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Get it done / A tale of two lamps

Repair and revive



Photo by Nancy J. Parisi

 

Two lamps were in need of repair in my home. One lamp had been without a pull chain for a decade, a decade of non-use because two tiny silver balls of a pull chain broke loose from one another. This lamp lit one corner of my bedroom and was a fifty-dollar purchase from TJ Maxx, a jaunty lamp with silver body and a cloth lampshade with vertical, rainbow thread decoration.

 

The other lamp was also a fifty-dollar purchase from an indoor rummage sale benefiting Hamlin House. Festooned with hand-painted naked male and female figures (cherubs perhaps?), this baroque lamp sits on a metal base that is equally ornate. Inside the body of the lamp, a workman painted “Italy” in small, tilted letters. At checkout, the lady manning the cash register informed me that “This is a very expensive lamp.” It, too, sat idly in my house, awaiting rewiring, a shade, and a good cleaning. 

 

At Ed Young’s True Value Hardware on Main Street in Williamsville, the lamp guy gave the cost estimate for both projects: roughly forty dollars. The pull chain would be replaced (I had the original with the lamp) on the newer lamp, and the baroque lamp would be rewired, and receive a new three-way socket (keeping the original, copper casing). He handed me the ticket and told me when the lamps would be ready: turnaround is quick.

 

With the lamps on the mend, it was time to head to the great Shades Unlimited on Genesee Street in Buffalo. As any lampshade purveyor worth their fabric will tell you, you cannot shop for a lampshade sans lamp. You can look, but don’t trust your memory to recall the exact shape and height of the lamp. I spotted a great green lampshade in the store’s Clearance Closet: darker green fabric printed with golden fleur-de-lis. It felt like a winner, but I’d need to have the baroque lamp in hand. Alternate shades were noted: a vertically-striped one, and another that was a simple cream-colored silk.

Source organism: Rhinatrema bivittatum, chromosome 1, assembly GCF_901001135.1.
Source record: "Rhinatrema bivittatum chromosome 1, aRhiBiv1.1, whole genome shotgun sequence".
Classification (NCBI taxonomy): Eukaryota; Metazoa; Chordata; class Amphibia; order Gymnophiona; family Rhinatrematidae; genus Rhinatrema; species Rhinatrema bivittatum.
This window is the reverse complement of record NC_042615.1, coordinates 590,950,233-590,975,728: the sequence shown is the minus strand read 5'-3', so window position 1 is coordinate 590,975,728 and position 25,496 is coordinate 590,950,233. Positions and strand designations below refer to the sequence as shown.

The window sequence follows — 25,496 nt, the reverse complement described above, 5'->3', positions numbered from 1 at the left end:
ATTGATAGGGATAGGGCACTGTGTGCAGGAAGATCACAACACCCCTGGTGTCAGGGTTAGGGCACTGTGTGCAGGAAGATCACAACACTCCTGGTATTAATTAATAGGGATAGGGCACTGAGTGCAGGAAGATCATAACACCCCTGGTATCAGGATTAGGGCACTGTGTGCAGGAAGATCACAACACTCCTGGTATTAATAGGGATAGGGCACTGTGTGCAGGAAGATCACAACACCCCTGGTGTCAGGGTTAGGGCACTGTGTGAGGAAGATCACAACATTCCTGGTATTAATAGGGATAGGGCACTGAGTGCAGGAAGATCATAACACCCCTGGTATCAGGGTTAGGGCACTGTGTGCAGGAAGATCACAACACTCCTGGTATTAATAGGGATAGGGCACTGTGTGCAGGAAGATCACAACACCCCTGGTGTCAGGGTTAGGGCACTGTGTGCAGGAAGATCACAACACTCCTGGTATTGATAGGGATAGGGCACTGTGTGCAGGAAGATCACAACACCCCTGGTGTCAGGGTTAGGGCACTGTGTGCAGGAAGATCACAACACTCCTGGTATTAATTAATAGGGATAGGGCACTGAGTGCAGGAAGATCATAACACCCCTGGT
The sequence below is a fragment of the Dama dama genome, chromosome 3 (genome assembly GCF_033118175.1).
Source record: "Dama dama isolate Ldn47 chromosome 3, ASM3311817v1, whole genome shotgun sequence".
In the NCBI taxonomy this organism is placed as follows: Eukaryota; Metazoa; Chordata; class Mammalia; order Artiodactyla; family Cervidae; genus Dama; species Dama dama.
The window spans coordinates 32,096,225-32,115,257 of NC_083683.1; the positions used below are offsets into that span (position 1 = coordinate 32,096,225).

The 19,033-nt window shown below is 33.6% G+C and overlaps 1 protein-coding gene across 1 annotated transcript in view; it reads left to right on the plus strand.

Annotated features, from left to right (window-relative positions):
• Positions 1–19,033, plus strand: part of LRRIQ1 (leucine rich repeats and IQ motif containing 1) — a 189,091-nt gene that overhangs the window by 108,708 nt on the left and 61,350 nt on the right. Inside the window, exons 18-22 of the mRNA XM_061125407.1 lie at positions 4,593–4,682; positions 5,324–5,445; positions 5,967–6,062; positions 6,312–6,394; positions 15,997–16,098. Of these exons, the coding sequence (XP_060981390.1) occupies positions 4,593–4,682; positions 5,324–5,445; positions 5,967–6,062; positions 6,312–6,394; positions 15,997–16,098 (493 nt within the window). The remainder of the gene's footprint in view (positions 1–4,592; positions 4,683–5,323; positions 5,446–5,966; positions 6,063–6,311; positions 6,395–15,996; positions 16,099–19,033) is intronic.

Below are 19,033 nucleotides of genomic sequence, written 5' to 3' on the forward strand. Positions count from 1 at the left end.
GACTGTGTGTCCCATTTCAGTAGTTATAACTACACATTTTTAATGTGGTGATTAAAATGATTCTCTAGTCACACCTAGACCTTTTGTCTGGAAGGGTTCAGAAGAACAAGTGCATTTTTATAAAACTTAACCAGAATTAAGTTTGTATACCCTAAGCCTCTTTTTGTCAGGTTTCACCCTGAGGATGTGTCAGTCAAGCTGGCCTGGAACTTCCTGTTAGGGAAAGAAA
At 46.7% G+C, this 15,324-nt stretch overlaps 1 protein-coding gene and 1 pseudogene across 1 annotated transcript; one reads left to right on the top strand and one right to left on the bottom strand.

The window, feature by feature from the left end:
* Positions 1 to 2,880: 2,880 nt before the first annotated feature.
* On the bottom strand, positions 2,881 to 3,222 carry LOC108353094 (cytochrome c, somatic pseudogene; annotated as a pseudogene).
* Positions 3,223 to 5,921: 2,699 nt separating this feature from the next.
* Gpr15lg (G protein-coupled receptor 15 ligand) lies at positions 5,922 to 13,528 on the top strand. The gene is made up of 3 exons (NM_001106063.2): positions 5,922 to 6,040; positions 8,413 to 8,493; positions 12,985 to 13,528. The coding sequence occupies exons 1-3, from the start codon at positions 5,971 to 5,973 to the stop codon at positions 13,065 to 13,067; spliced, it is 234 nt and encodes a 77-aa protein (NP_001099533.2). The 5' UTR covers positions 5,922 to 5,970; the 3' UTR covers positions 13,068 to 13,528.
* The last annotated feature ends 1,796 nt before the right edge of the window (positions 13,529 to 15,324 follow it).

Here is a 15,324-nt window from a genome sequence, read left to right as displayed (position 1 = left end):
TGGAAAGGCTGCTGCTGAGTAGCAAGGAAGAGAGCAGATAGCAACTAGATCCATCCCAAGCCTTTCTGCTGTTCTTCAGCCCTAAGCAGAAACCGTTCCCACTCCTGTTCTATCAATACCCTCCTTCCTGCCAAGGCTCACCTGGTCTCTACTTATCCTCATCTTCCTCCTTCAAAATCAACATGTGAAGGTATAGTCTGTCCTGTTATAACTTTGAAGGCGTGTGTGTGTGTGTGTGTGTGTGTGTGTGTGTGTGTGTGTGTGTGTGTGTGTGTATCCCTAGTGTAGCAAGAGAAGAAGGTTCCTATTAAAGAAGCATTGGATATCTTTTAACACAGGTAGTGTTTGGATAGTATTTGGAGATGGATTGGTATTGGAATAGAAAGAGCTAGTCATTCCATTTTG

When the lamps were ready—total bill was the forty dollars quoted—I went back, and, as it happily turned out, the green lampshade with the fleurs-de-lis was the winner, priced at twenty-six dollars. The lady at the store directed me to put the lamp on the store’s work table, where she put in a bulb and turned the lamp on to see how the shade looked: fabulous. (For the sake of certainty, I did try a few others that were too short, too wide, and just not the right color to bring out the hand-painted ceramic lamp or its copper-colored base.)

 

Knowing that a finial is the capstone to a great lamp project, I selected a golden fleur-de-lis finial that brings out the golden flourishes on the hand-painted lamp and in the shade. The bill for the finial, shade, and new harp (the one from the hardware store had a screw that was too short to accommodate the finial) came to fifty-five dollars.

 

The first lamp is now lighting a dark corner of the bedroom; it’s a wonder that it took a decade to fix this. And the baroque lamp, in its new shade, topped with its fancy finial, looks incredible in its new, special spot in the dining room, where it has been on a lot. How many more months/years would these lamps have been in limbo?

 


 

Useful Info: Getting a lamp wired and shaded

When getting a lamp rewired, call ahead to a hardware or lighting store to confirm that they do lamp rewiring. Look at your lamp and, if the socket (where light bulb screws in) seems in good condition, request that yours be reused instead of replaced.

 

Be specific with the repair person about whether you’d like gold or silver for the lamp’s harp and/or pull chain.

 

For lamp shades, big box stores like Target carry stock that changes seasonally but selection is limited. Shades Unlimited and other stores that specialize in shades have greater options; always bring the lamp with you to try on shades. Try the shade on a lit lamp to see the true color.

 

Splurge on a finial; it’s a small expense and personalizes your lamp.—N.J.P.

 

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